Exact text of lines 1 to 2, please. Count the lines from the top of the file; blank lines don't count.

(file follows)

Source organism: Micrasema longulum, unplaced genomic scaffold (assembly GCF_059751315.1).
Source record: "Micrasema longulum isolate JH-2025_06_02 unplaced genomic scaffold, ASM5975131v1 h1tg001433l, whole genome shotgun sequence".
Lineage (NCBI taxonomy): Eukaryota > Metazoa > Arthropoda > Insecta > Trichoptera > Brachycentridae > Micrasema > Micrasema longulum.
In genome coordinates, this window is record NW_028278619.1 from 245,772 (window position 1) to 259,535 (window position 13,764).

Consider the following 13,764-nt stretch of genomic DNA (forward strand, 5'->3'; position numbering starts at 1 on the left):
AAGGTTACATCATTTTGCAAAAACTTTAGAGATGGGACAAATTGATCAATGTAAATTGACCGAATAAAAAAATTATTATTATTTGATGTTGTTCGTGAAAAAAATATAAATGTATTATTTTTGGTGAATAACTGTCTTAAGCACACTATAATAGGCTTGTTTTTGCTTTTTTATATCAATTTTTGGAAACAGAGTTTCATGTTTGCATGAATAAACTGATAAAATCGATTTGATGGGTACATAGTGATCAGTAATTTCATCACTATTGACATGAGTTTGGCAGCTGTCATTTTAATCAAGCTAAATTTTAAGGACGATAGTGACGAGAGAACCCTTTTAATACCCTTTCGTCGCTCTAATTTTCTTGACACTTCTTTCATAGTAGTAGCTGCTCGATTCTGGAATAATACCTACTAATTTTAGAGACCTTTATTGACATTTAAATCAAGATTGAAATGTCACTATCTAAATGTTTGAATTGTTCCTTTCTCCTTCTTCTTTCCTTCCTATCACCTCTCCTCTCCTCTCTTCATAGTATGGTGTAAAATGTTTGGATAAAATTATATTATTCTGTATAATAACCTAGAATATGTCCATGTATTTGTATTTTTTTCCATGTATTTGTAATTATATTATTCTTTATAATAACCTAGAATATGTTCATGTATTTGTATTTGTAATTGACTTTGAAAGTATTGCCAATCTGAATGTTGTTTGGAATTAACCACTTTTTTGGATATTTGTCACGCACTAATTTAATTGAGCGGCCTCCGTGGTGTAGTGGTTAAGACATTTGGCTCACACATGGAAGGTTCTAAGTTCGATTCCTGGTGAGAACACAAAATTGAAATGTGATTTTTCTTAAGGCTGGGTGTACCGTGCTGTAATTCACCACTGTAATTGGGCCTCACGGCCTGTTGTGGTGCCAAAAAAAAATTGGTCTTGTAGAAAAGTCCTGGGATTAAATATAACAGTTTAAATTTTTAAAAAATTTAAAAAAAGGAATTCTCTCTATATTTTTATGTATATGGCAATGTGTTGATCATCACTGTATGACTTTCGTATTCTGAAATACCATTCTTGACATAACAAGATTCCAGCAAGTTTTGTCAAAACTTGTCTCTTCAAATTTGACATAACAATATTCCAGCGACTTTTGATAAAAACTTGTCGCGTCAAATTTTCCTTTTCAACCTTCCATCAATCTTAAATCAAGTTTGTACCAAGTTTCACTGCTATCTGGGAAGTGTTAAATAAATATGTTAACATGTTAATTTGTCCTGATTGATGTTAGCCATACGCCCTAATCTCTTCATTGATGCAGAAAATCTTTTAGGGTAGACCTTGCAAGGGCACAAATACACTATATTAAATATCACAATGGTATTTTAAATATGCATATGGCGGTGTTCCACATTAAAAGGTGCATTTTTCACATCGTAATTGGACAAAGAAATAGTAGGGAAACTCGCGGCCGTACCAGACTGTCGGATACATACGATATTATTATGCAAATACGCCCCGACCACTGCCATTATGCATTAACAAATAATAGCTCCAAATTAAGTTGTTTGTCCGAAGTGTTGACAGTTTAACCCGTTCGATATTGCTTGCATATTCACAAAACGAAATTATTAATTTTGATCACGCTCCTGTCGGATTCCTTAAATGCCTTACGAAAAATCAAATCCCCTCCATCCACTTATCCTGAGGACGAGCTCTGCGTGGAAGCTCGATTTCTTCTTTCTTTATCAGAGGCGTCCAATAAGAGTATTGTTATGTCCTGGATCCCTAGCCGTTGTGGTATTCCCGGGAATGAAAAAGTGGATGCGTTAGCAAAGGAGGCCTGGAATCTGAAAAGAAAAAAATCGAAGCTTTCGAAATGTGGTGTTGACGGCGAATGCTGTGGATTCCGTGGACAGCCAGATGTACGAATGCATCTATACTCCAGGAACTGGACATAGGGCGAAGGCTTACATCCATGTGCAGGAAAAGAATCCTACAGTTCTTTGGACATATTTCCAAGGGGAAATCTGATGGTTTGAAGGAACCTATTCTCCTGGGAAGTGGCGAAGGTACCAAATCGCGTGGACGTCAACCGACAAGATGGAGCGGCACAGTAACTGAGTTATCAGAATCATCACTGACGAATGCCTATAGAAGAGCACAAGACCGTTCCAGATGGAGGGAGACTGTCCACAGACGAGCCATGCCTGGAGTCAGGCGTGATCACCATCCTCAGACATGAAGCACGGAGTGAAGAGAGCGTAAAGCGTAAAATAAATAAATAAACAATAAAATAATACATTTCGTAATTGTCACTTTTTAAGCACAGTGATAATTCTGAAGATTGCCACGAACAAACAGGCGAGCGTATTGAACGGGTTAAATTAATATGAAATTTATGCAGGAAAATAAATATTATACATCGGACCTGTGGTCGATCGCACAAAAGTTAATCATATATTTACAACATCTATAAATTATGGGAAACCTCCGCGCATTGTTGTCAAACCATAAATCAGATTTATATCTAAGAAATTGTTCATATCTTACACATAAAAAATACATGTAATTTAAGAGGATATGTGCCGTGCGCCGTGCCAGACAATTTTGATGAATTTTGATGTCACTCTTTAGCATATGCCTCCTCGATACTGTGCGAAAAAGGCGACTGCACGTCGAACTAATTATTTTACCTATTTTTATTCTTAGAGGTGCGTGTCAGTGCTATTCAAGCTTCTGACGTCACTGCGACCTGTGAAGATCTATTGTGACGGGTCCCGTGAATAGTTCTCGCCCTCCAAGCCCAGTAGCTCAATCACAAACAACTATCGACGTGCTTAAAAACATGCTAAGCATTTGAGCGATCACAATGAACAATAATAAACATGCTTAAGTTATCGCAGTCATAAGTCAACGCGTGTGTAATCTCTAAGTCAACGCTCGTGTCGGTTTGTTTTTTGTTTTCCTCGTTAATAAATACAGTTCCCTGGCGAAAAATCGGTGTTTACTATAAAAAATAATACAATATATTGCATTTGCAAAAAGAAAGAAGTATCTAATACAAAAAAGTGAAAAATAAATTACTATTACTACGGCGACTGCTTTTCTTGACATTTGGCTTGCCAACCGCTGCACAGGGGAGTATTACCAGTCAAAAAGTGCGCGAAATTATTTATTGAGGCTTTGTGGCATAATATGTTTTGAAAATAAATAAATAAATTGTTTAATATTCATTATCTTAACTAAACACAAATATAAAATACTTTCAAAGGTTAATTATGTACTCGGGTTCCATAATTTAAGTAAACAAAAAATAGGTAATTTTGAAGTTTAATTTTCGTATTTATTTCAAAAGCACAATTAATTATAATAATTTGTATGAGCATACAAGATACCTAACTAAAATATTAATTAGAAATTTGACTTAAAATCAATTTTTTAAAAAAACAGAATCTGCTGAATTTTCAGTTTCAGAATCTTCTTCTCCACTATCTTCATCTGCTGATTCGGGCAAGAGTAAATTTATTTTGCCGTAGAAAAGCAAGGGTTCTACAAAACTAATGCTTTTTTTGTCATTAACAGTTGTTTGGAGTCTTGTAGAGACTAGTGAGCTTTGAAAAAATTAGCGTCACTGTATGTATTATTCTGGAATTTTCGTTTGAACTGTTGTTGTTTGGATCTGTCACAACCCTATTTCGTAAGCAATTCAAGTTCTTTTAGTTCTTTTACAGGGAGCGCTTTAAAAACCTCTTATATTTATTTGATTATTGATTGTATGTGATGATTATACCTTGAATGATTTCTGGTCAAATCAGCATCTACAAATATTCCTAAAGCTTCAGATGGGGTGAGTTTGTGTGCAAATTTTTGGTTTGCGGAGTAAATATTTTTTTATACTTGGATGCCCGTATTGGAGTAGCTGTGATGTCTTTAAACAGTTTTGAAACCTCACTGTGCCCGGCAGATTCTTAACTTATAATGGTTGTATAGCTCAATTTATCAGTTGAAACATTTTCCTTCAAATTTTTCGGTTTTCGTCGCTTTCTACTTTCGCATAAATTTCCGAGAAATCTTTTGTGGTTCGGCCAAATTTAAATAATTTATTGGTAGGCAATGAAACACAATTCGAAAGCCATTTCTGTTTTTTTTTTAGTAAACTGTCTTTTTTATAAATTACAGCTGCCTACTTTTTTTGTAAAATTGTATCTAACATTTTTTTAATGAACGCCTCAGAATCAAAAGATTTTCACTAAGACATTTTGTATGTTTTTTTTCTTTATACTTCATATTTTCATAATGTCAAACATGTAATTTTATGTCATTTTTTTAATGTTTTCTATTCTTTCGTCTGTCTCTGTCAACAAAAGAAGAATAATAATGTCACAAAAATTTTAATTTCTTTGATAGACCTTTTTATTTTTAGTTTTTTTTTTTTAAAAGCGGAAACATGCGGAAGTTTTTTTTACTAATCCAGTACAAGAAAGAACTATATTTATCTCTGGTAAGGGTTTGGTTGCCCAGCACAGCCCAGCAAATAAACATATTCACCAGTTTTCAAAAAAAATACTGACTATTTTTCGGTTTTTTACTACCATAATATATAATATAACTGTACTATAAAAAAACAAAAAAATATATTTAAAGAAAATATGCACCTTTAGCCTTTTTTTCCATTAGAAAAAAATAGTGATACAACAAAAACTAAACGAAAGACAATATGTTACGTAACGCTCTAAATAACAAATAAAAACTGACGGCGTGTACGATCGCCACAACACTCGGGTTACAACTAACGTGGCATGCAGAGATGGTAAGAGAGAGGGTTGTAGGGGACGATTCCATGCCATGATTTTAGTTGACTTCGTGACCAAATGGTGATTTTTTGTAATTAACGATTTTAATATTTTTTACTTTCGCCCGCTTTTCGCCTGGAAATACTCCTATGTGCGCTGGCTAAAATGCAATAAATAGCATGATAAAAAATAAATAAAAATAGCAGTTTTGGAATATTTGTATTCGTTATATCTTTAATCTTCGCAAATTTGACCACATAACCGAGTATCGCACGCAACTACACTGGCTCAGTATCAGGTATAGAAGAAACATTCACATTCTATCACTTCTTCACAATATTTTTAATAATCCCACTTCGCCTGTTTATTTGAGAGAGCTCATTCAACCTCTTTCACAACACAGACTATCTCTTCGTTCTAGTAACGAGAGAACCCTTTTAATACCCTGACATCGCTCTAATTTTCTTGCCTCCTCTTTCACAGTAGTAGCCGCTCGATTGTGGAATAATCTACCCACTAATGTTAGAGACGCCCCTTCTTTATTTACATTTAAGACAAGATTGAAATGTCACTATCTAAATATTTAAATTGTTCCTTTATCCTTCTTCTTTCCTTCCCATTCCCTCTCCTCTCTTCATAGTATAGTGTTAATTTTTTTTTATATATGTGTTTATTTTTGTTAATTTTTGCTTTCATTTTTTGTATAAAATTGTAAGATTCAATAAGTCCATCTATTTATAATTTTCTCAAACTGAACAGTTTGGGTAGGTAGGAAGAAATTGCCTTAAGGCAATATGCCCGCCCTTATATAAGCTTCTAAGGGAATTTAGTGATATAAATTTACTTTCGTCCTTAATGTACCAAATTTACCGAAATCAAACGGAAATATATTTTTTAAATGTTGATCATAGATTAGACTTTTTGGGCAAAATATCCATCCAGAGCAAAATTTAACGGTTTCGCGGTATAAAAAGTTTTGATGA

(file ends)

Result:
Source organism: Micrasema longulum, unplaced genomic scaffold (assembly GCF_059751315.1).
Source record: "Micrasema longulum isolate JH-2025_06_02 unplaced genomic scaffold, ASM5975131v1 h1tg001433l, whole genome shotgun sequence".